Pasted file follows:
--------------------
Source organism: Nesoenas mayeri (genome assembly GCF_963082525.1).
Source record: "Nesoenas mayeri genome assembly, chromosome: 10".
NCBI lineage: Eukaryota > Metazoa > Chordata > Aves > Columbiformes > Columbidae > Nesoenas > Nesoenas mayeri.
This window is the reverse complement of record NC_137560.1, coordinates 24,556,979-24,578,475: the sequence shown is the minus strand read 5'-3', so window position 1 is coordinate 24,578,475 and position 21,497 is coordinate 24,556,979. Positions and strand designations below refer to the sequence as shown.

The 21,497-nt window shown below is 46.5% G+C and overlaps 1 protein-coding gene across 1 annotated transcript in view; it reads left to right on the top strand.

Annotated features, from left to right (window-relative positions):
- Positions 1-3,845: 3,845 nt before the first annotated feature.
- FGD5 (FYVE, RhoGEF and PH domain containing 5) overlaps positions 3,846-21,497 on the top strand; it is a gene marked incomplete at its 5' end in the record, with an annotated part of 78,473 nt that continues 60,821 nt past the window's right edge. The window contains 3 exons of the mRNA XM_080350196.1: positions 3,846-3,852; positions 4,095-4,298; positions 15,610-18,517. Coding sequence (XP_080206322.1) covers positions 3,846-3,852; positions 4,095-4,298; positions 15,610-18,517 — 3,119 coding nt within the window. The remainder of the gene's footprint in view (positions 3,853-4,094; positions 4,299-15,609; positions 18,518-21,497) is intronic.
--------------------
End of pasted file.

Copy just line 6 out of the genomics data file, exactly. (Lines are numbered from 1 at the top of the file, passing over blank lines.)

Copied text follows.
Annotated features, from left to right (window-relative positions):